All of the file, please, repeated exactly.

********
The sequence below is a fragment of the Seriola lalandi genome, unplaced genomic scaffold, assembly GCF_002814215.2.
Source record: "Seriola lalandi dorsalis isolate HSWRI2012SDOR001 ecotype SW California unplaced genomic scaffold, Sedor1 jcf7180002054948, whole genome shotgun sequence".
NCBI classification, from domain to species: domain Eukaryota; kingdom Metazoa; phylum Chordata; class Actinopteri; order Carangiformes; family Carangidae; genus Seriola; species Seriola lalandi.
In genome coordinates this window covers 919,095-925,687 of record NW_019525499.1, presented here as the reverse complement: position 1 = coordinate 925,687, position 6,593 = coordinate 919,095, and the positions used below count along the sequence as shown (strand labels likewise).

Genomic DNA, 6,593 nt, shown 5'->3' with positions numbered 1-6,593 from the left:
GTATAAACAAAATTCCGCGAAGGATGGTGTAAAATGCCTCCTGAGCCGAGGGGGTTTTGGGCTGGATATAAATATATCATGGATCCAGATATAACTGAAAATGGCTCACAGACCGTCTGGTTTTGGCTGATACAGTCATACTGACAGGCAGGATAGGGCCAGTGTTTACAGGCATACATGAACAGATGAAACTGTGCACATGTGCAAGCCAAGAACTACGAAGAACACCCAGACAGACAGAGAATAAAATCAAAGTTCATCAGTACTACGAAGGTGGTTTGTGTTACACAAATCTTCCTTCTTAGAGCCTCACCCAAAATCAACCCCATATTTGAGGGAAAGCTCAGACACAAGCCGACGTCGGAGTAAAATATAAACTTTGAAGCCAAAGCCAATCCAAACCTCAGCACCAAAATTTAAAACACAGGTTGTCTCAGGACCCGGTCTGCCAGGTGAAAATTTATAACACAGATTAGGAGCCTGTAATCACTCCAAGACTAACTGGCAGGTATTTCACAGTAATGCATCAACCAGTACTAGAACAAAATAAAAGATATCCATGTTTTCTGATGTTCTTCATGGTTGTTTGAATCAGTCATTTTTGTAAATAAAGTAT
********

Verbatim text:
The sequence below is a fragment of the Seriola lalandi genome, unplaced genomic scaffold, assembly GCF_002814215.2.
Source record: "Seriola lalandi dorsalis isolate HSWRI2012SDOR001 ecotype SW California unplaced genomic scaffold, Sedor1 jcf7180002054948, whole genome shotgun sequence".
NCBI classification, from domain to species: domain Eukaryota; kingdom Metazoa; phylum Chordata; class Actinopteri; order Carangiformes; family Carangidae; genus Seriola; species Seriola lalandi.
In genome coordinates this window covers 919,095-925,687 of record NW_019525499.1, presented here as the reverse complement: position 1 = coordinate 925,687, position 6,593 = coordinate 919,095, and the positions used below count along the sequence as shown (strand labels likewise).

Genomic DNA, 6,593 nt, shown 5'->3' with positions numbered 1-6,593 from the left:
GTATAAACAAAATTCCGCGAAGGATGGTGTAAAATGCCTCCTGAGCCGAGGGGGTTTTGGGCTGGATATAAATATATCATGGATCCAGATATAACTGAAAATGGCTCACAGACCGTCTGGTTTTGGCTGATACAGTCATACTGACAGGCAGGATAGGGCCAGTGTTTACAGGCATACATGAACAGATGAAACTGTGCACATGTGCAAGCCAAGAACTACGAAGAACACCCAGACAGACAGAGAATAAAATCAAAGTTCATCAGTACTACGAAGGTGGTTTGTGTTACACAAATCTTCCTTCTTAGAGCCTCACCCAAAATCAACCCCATATTTGAGGGAAAGCTCAGACACAAGCCGACGTCGGAGTAAAATATAAACTTTGAAGCCAAAGCCAATCCAAACCTCAGCACCAAAATTTAAAACACAGGTTGTCTCAGGACCCGGTCTGCCAGGTGAAAATTTATAACACAGATTAGGAGCCTGTAATCACTCCAAGACTAACTGGCAGGTATTTCACAGTAATGCATCAACCAGTACTAGAACAAAATAAAAGATATCCATGTTTTCTGATGTTCTTCATGGTTGTTTGAATCAGTCATTTTTGTAAATAAAGTAT